Religion, especially in its efforts to help us cope with the human condition, need no longer create fairy tales of other “spiritual” worlds where we will live forever, and conjure up fictional conditions for entry. Religion can counsel our acceptance of death as inherent to life, the wellspring of our living energies, and it can hold up as great models for us those who embraced death fearlessly and even with joy. The central role of the cross in the Christian tradition is validated, not as disdain for this world and flight to another, or as punishment for being born human, but as the poetic symbol of the transformation of our “selves” from individual isolated selfishness to a selfless participation in LIFE’s Project.

 

[1] http://news.nationalgeographic.com/news/2010/05/100513-science-evolution-darwin-single-ancestor/

 

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3 comments on “The Big Picture (6)

  1. Noel McMaster says:

    There is in this piece a pervading optimism, albeit idealistic in my view. I am thinking of all the so- called ‘loser’s’ who are integral to the flow of energy in the dialectic of entropy and negentropy. There would be no optimistic winners without the losers who are part and parcel of our evolving universe. How then to bring it altogether unto ‘good’. I would like to see some exploration, in anthropological mode, of the world of communication, i.e., of differences that make a difference through the detection and flow of information – such as in The Big Picture (1-6). The big picture to me is human in its suggestion of a Self-Communicator who out of a transcendent Redundancy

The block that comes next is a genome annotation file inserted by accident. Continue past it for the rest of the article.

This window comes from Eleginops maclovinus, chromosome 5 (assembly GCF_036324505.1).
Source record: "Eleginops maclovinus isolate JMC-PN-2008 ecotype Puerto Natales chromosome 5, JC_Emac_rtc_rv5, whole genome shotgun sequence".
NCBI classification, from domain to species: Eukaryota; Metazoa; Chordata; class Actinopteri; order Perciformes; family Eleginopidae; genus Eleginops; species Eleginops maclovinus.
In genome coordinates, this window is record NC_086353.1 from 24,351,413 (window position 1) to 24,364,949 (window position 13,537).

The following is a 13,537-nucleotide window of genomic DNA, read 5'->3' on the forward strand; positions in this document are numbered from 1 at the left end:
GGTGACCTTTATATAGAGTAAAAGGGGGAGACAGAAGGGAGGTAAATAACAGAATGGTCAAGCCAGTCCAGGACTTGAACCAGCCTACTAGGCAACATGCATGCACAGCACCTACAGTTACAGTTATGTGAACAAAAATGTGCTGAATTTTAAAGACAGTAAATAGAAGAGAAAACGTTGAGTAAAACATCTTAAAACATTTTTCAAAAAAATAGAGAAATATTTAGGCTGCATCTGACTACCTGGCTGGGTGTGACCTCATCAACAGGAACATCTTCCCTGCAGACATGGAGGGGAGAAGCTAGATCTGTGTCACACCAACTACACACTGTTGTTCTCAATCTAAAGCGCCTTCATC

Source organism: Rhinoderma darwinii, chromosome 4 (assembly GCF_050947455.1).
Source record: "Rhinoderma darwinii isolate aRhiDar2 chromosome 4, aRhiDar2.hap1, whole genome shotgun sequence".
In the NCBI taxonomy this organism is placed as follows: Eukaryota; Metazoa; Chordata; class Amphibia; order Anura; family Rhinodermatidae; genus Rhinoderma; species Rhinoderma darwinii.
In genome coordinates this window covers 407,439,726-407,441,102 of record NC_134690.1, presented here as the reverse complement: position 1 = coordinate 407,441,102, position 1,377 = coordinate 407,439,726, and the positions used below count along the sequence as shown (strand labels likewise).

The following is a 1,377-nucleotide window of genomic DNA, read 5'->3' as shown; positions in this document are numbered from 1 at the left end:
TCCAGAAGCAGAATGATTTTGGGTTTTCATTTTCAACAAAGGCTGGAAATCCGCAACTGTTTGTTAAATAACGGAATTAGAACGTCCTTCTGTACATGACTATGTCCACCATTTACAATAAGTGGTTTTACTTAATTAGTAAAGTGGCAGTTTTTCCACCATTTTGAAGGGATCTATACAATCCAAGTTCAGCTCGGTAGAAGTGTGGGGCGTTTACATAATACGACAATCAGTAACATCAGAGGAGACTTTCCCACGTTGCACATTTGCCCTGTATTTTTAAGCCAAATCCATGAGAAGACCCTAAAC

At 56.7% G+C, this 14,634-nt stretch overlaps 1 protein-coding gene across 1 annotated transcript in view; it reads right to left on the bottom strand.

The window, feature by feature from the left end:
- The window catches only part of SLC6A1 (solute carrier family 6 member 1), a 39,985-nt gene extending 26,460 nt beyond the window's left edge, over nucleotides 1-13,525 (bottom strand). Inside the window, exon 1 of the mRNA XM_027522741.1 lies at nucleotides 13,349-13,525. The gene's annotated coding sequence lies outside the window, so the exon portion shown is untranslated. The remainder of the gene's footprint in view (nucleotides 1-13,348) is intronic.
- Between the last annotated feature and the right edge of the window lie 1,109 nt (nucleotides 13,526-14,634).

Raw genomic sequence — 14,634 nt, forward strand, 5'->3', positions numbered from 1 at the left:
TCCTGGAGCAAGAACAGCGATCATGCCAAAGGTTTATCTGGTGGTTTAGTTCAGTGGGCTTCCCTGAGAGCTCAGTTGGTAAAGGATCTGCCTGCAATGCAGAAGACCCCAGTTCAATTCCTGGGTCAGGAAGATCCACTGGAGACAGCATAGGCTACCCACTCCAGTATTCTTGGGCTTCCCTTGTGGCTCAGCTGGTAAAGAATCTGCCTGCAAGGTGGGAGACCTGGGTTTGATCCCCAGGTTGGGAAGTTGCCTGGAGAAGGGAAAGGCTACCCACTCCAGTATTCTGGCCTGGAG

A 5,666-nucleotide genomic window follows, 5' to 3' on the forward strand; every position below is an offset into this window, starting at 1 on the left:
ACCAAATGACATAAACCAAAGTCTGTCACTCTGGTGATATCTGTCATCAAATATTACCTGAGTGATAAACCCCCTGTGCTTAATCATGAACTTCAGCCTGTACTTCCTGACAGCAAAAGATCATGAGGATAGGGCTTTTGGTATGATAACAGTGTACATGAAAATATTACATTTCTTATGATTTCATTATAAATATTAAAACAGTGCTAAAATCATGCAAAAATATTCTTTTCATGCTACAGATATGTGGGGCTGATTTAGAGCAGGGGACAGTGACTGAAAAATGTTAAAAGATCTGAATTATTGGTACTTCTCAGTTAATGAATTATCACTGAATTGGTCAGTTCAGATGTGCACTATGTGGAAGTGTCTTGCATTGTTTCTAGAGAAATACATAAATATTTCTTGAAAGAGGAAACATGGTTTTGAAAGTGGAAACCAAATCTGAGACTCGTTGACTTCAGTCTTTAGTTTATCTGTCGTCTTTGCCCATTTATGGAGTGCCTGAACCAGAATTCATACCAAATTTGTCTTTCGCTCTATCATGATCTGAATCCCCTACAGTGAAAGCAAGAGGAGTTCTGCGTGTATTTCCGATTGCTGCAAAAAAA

has made us communicants in the flow of information. Such information belongs with a cosmos of advancing time and decreasing temperature. For us humans there is a ‘kairos’, the present epoch, in which we can make the most of life as communicants, not forgetting the ‘losers’ and their need to belong if there is to be any meaning at all in the world as we know it.

  2. saluman73 says: